In this chapter we introduce some of the basic concepts that will be useful for the study of integer programming problems.


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1 2 Basics In this chapter we introduce some of the basic concepts that will be useful for the study of integer programming problems. 2.1 Notation Let A R m n be a matrix with row index set M = {1,...,m} and column index set N = {1,...,n}. Wewrite A =(a ij ),...,m j=1,...,n a 1j. : jth column of A a mj A,j = For subsets I M and J N we denote by A i, =(a i1,...,a n1 ):ith row of A. A I,J := (a ij ) i I j J the submatrix of A formed by the corresponding indices. We also set A,J := A M,J A I, := A I,N. For a subset X R n we denote by lin(x):={x = the linear hull of X. λ i v i : λ i R and v 1,...,v k X}
2 10 Basics 2.2 Convex Hulls Definition 2.1 (Convex Hull) Given a set X R n,theconvex hull of X, denotedbyconv(x) is defined to be the set of all convex combinations of vectors from X, thatis, conv(x):={x = λ i v i : λ i 0, λ i = 1 and v 1,...,v k X} Suppose that X R n is some set, for instance X is the set of incidence vectors of all spanning trees of a given graph (cf. Example 1.8). Suppose that we wish to find a vector x X maximizing c T x. If x = k λ iv i conv(x) is a convex combination of the vectors v 1,...,v k,then Hence, we have that for any set X R n. c T x = λ i c T v i max{c T v i : i = 1,...,k}. max{c T x : x X} = max{c T x : x conv(x)} Observation 2.2 Let X R n be any set and c R n be any vector. Then max{c T x : x X} = max{c T x : x conv(x)}. (2.1) Proof: See above. Observation 2.2 may seem of little use, since we have replaced adiscretefiniteproblem (left hand side of (2.1) by a continuous one (right hand side of (2.1)). However,inmany cases conv(x) has a nice structure that we can exploit in order to solve the problem. It turns out that most of the time conv(x) is a polyhedron {x : Ax b} (see Section 2.3) and that the problem max{c T x : x conv(x)} is a Linear Program. Example 2.3 We return to the IP given in Example 1.2: max x + y x,y Z We have already noted that the set X of feasible solutions for the IP is X = {(1,1),(2,1),(3,1),(1,2),(2,2),(3,2),(2,3)}. Observe that the constraint y 3isactuallysuperfluous,butthatisnotourmainconcern right now. What is more important is the fact that we obtain thesamefeasiblesetifweadd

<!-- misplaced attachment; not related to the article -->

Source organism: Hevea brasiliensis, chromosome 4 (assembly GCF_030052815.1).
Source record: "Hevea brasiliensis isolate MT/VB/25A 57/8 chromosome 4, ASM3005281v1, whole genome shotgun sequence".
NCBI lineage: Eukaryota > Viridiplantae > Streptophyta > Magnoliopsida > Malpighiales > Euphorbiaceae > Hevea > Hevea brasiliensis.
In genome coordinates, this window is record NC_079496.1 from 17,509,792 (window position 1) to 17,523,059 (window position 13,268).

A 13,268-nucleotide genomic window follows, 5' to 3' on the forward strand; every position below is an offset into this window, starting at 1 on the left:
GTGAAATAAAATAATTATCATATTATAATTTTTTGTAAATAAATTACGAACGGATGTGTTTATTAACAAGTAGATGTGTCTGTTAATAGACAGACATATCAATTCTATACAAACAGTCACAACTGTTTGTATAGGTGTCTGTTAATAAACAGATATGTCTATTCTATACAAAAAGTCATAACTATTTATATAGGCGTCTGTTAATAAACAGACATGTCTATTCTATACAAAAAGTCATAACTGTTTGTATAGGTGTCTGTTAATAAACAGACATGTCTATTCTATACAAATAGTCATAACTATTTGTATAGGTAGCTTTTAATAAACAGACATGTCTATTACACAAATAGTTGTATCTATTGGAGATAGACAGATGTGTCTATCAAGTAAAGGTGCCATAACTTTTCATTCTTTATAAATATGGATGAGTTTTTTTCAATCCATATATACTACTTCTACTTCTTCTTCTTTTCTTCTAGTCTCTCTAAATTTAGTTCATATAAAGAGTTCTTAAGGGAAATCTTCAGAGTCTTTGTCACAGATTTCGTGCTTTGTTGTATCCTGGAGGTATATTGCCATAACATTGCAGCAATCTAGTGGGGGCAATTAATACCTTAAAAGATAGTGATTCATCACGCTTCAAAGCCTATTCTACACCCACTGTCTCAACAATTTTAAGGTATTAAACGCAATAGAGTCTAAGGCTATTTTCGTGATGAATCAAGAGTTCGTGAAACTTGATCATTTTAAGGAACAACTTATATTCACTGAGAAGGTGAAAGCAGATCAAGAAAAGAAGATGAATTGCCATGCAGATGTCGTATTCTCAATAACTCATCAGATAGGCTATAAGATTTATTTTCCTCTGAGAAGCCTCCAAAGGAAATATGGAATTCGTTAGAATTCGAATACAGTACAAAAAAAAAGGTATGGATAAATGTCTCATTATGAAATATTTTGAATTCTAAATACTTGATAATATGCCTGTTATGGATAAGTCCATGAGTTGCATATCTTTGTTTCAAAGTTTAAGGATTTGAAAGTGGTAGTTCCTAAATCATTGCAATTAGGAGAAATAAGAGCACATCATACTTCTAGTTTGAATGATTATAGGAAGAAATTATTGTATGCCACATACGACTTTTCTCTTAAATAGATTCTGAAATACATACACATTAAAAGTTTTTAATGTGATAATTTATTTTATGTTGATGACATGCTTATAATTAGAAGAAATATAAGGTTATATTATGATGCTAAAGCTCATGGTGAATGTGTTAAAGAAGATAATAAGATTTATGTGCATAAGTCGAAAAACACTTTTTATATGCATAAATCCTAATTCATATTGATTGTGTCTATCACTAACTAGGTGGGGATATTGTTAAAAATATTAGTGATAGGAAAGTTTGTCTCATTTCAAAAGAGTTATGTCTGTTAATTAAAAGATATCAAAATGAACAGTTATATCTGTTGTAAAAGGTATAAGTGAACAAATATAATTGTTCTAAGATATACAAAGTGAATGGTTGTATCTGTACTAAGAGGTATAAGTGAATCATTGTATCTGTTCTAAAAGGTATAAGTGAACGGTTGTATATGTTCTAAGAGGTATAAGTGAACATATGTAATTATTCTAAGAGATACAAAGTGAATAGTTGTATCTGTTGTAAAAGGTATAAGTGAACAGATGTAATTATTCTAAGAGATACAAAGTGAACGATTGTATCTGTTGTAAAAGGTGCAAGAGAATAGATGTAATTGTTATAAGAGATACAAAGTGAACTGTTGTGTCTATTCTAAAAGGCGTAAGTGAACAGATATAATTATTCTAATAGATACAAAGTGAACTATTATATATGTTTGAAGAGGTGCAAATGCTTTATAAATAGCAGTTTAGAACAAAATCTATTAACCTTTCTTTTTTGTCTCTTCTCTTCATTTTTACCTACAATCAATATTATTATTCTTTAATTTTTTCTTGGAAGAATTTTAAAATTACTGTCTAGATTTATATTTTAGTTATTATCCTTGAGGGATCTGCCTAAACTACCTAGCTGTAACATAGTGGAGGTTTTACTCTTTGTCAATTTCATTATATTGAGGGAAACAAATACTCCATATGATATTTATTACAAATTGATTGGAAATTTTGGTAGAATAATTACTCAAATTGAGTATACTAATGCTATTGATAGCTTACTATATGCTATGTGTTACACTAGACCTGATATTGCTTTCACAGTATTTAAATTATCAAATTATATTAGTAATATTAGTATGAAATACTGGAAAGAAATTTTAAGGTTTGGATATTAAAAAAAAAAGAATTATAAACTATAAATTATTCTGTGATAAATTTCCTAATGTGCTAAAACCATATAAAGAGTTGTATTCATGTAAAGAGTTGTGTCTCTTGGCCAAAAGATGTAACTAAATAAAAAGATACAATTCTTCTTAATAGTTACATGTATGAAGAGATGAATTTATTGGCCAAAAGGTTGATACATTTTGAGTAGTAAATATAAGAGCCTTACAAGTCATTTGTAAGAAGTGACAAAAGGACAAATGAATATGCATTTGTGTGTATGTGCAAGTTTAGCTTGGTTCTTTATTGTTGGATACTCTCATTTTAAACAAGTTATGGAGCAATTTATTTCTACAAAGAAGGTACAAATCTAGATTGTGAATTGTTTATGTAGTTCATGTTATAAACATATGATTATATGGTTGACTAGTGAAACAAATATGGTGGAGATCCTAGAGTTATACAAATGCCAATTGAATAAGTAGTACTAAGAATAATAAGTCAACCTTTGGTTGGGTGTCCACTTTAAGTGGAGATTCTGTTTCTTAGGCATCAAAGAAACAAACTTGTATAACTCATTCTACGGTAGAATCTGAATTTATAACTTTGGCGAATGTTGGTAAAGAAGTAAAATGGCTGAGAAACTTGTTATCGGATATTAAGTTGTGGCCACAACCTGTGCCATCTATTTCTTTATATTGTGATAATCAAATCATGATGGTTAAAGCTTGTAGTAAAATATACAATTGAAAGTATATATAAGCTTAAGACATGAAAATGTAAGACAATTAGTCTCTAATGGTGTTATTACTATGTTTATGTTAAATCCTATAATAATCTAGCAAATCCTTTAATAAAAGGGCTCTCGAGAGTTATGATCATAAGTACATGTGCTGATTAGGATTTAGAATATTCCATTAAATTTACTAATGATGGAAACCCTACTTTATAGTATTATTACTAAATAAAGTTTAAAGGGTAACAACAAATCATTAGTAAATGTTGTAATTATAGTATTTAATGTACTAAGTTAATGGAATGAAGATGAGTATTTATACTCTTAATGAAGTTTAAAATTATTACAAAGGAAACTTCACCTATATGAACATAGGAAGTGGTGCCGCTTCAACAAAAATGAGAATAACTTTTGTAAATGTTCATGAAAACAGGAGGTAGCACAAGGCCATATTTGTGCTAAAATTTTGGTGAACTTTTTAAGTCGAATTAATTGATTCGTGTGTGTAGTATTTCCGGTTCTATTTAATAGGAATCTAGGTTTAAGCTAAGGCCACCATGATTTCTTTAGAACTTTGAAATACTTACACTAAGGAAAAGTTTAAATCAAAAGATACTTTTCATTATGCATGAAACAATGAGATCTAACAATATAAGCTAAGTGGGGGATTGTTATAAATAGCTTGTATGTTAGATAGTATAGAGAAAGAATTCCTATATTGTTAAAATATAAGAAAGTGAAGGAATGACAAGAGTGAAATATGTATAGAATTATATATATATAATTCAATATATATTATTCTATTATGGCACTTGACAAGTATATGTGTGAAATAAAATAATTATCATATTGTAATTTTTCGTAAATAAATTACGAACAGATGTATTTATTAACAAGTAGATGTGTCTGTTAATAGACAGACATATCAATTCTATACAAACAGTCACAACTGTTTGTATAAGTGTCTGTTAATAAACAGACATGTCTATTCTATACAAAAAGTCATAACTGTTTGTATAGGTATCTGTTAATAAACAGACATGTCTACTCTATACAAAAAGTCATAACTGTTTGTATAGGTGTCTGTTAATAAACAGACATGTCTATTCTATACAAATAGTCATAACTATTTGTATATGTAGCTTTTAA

3 2.2 Convex Hulls Figure 2.1: The addition of a the new constraint x y 1 (shownastheredline)leads to the same set feasible set. the constraint x y 1 asshowninfigure2.1.moreover,wehavethattheconvexhull conv(x) of all feasible solutions for the IP is described by the following inequalities: x + y 1 Observation 2.2 now implies that instead of solving the original IP we can also solve the Linear Program max x + y x + y 1 that is, a standard Linear Program without integrality constraints. In the above example we reduced the solution of an IP to solvingastandardlinearprogram. We will see later that in principle this reduction is always possible (provided the data of the IP is rational). However, there is a catch! The mentioned reduction might lead to an exponential increase in the problem size. Sometimes we might still overcomethis problem (see Section 5.4).
4 12 Basics 2.3 Polyhedra and Formulations Definition 2.4 (Polyhedron, polytope) A polyhedron is a subset of R n described by a finite set of linear inequalities, that is, a polyhedron is of the form P(A,b):={x R n : Ax b}, (2.2) where A is an m nmatrix and b R m is a vector. The polyhedron P is a rational polyhedron if A and b can be chosen to be rational. A bounded polyhedron is called polytope. In Section 1.3 we have seen a number of examples of Integer Linear Programs and we have spoken rather informally of a formulation of a problem. We now formalize the term formulation: Definition 2.5 (Formulation) ApolyhedronP R n is a formulation for a set X Z p R n p,ifx = P (Z p R n p ). It is clear, that in general there is an infinite number of formulations for a set X. This naturally raises the question about good and not so good formulations. We start with an easy example which provides the intuition howtojudgeformulations. Consider again the set X = {(1,1),(2,1),(3,1),(1,2),(2,2),(3,2),(2,3)} R 2 from Examples 1.2 and 2.3. Figure 2.2 shows our known two formulations P 1 and P 2 together with a third one P 3. ( ) x P 1 = : y ( ) x P 2 = : y x + y 1 Intuitively, we would rate P 2 much higher than P 1 or P 3.Infact,P 2 is an ideal formulation since, as we have seen in Example 2.3 we can simply solve a Linear Program over P 2,the optimal solution will be an extreme point which is a point from X. Definition 2.6 (Better and ideal formulations) Given a set X R n and two formulations P 1 and P 2 for X,wesaythatP 1 is better than P 2, if P 1 P 2. AformulationP for X is called ideal,ifp = conv(x). We will see later that the above definition is one of the keys to solving IPs. Example 2.7 In Example 1.7 we have seen two possibilities to formulate the UncapacitatedFacility Location Problem (UFL): m m n m m n min f j y j + c ij x ij min f j y j + c ij x ij j=1 j=1 j=1 j=1 x P 1 x P 2 x B nm,y B m x B nm,y B m,